When a person is following a valid opinion from another Fiqh Madhab (school of jurisprudence), then he cannot be considered a Fasiq. This should be an obvious point. Otherwise, we would have to consider everyone who does not follow our Madhab, a Fasiq. This is clearly an extreme position and the way of the Khawaarij, not the way of Ahl al-Sunnah.

(أَوْ يُقَامِرُ بِالشَّطْرَنْجِ، أَوْ تَفُوتُهُ الصَّلَاةُ بِسَبَبِهِ) أَيْ بِسَبَبِ الشِّطْرَنْجِ لِظُهُورِ الْفِسْقِ بِتَرْكِهِ الصَّلَاةَ وَكَذَا بِالْمُقَامَرَةِ أَمَّا بِدُونِهِمَا لَا يَمْنَعُ الْعَدَالَةَ؛ لِأَنَّ لِلِاجْتِهَادِ فِيهِ مَسَاغًا لِقَوْلِ مَالِكٍ وَالشَّافِعِيِّ بِإِبَاحَتِهِ وَهُوَ مَرْوِيٌّ عَنْ أَبِي يُوسُفَ وَاخْتَارَهَا ابْنُ الشِّحْنَةِ إذَا كَانَ لِإِحْضَارِ الذِّهْنِ وَاخْتَارَ أَبُو زَيْدٍ حِلَّهُ.

Or someone who gambles on chess, or it causes him to the miss the prayer (Salah). Meaning it is caused by playing chess. Since abandoning Salah or gambling establishes it (Fisq). As for (playing chess) without these two (gambling or missing Salah), they do not exclude one from being regarded as upright. This is because there is room for Ijtihaad (difference of opinion) regarding it (the permissibility of chess), since (Imam) Malik and (Imam) al-Shafi regarded it (chess) to be  permissible. This (the permissibility of chess) has also been narrated from Abu Yusuf. Ibn Shihnah preferred this opinion (of permissibility) if it is used to sharpen the mind. Abu Zayd preferred the opinion of permissibility. (Majma al-Anhur).

As we see in the Nass (text) above, it is not acceptable to consider someone who holds and practices a different opinion to be a Fasiq. As long as that opinion is from authoritative Imams of Ahl al-Sunnah. In the example above, a Hanafi cannot consider someone who plays chess to be a Fasiq, even though it is prohibited in the Hanafi Madhab.

If this is the case with regards to something that is prohibited in the Madhab. Then how can a follower of the Hanafi Madhab consider someone who does not practice a Sunnah to be Fasiq? Unfortunately, this is an example of people allowing culture to influence their understanding of the Deen. In some parts of the Muslim world they consider a short beard to be Fisq, and people have followed this without checking the authoritative sources of the Hanafi Madhab to see if it is accurate or not.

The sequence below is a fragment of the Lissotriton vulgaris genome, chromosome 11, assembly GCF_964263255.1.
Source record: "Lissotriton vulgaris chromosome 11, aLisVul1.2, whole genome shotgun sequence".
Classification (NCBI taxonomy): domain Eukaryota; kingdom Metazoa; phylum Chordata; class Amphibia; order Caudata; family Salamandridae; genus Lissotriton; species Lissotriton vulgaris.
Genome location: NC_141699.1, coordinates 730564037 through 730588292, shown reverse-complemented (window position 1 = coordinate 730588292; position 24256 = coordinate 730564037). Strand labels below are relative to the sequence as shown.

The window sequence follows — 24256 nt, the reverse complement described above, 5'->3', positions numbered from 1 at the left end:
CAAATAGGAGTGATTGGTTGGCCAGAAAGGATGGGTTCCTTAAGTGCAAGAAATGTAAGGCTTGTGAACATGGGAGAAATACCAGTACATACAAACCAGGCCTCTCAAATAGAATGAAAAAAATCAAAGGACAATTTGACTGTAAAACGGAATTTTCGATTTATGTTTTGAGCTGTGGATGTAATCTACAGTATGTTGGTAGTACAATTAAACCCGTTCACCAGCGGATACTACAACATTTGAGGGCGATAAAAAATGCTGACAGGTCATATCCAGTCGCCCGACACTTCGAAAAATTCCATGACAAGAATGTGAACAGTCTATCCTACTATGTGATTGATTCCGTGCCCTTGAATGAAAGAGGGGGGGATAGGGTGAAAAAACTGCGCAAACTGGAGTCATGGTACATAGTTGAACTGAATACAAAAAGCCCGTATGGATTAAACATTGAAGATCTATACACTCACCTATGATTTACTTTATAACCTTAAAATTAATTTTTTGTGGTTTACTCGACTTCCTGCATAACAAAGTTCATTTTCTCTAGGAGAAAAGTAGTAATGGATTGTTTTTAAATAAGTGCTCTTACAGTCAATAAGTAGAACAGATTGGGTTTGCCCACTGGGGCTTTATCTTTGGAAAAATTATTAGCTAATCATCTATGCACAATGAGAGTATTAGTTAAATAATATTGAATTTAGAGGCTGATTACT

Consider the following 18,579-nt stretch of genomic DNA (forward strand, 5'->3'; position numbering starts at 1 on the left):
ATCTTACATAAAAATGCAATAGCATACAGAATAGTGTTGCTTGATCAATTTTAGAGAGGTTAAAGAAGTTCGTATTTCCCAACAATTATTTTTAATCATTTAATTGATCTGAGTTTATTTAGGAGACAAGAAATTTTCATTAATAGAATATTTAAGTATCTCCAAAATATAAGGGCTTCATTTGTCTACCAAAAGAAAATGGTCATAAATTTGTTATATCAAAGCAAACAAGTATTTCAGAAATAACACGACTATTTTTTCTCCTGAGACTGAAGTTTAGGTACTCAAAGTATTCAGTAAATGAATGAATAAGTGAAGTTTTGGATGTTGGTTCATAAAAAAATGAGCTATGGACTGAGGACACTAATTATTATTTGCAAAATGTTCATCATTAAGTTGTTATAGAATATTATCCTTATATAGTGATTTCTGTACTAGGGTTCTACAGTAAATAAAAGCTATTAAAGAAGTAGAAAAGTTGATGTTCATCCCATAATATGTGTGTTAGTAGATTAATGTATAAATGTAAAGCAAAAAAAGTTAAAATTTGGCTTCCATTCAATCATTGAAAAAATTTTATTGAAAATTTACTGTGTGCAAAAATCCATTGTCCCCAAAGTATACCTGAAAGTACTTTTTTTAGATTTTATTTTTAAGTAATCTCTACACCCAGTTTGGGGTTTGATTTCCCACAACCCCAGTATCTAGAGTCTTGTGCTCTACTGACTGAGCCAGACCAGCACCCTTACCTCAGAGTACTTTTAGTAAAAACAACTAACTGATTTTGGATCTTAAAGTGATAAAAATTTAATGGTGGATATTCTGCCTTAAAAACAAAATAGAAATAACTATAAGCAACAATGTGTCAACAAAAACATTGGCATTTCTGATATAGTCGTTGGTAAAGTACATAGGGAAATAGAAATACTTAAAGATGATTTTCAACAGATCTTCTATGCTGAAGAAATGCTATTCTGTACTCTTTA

Not only has this misunderstanding of Fisq led to misleading the masses, but it has also resulted in a strange obsession with the length of people’s beards. There is no doubt that having a large or long beard is Sunnah and therefore it must be regarded with the greatest of respect. However, it should be treated like other Sunan of the Holy Prophet ﷺ.  Just as we do not consider people Fasiq for not establishing other Sunan, we must not consider them Fasiq for not establishing this noble Sunnah.

This issue has led to such confusion and inconsistency that you will find people who will not pray behind an Imam with a short beard, but will unhesitatingly pray behind an Imam who is unable to pronounce the Arabic letters correctly, thus changing the meaning of the verses of the Holy Quran as he recites. If such people were to open the books of Fiqh, they will find that this jeopardises the validity of one’s Salah, whereas having a short beard does not impact the validity of one’s Salah.

And Allah Most High Knows Best.

– Answered by Shaykh Noorud-deen Rashid (03.06.2022)

– Special thanks to Sidi Yusuf Asghar for assisting with Nusoos translation

See also:

Is a long (fist length) beard Fard or Sunnah?

Is it invalid to lead prayer with a short beard in the Hanafi Madhab?

See also (video):